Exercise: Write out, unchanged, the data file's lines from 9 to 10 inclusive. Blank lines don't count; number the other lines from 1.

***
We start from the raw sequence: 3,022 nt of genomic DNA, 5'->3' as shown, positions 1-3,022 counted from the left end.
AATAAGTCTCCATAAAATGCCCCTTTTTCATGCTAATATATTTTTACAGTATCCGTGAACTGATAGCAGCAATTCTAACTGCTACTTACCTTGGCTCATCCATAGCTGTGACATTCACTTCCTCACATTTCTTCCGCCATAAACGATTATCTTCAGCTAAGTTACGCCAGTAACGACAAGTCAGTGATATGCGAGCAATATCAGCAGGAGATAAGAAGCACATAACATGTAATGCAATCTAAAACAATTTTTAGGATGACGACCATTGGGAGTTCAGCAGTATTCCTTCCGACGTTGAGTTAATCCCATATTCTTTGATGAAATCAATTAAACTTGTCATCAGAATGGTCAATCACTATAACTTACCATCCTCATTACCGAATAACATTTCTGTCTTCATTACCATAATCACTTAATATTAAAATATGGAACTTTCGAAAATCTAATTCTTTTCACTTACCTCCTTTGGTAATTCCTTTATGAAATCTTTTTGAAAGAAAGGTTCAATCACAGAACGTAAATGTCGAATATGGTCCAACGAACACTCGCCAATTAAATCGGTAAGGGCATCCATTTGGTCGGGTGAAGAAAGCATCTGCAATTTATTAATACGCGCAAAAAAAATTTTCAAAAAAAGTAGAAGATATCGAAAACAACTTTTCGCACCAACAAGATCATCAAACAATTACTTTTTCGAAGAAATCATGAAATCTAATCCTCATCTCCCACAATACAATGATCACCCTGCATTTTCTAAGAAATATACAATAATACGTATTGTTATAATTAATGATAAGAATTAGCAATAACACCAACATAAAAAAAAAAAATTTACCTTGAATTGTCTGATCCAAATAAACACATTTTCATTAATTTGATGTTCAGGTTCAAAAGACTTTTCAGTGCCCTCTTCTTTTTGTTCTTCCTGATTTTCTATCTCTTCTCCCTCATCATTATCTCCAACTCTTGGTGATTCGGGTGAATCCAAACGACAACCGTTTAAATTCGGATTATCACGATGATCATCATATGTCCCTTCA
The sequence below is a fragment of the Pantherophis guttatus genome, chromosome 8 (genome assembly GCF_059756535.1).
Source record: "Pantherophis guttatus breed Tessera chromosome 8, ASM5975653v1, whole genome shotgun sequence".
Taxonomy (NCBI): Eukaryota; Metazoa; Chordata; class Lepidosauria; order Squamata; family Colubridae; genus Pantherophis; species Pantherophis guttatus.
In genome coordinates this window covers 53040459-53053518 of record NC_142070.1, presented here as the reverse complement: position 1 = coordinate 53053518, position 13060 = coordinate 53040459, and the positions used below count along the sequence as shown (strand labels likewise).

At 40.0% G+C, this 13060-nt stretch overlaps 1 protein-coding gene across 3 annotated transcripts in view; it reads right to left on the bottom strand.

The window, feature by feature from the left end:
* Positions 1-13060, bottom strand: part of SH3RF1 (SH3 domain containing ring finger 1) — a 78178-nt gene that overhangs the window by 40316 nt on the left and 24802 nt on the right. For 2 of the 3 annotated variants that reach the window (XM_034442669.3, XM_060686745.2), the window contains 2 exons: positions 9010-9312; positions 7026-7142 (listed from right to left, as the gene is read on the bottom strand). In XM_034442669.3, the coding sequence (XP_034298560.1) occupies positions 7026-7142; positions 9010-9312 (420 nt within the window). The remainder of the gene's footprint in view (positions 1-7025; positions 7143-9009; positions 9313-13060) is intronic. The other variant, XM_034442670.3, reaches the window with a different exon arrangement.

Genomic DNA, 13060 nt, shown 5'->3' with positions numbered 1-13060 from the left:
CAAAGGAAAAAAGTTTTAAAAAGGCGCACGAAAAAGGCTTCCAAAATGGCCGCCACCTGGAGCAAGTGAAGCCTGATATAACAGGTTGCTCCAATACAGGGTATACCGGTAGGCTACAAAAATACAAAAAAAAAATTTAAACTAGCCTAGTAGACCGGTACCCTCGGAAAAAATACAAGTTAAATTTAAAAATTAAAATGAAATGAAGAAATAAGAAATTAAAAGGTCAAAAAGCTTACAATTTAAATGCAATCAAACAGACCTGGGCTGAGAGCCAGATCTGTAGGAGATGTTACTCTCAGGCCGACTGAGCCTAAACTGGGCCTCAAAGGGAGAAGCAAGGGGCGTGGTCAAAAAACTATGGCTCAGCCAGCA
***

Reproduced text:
* Positions 1-13060, bottom strand: part of SH3RF1 (SH3 domain containing ring finger 1) — a 78178-nt gene that overhangs the window by 40316 nt on the left and 24802 nt on the right. For 2 of the 3 annotated variants that reach the window (XM_034442669.3, XM_060686745.2), the window contains 2 exons: positions 9010-9312; positions 7026-7142 (listed from right to left, as the gene is read on the bottom strand). In XM_034442669.3, the coding sequence (XP_034298560.1) occupies positions 7026-7142; positions 9010-9312 (420 nt within the window). The remainder of the gene's footprint in view (positions 1-7025; positions 7143-9009; positions 9313-13060) is intronic. The other variant, XM_034442670.3, reaches the window with a different exon arrangement.

Genomic DNA, 13060 nt, shown 5'->3' with positions numbered 1-13060 from the left: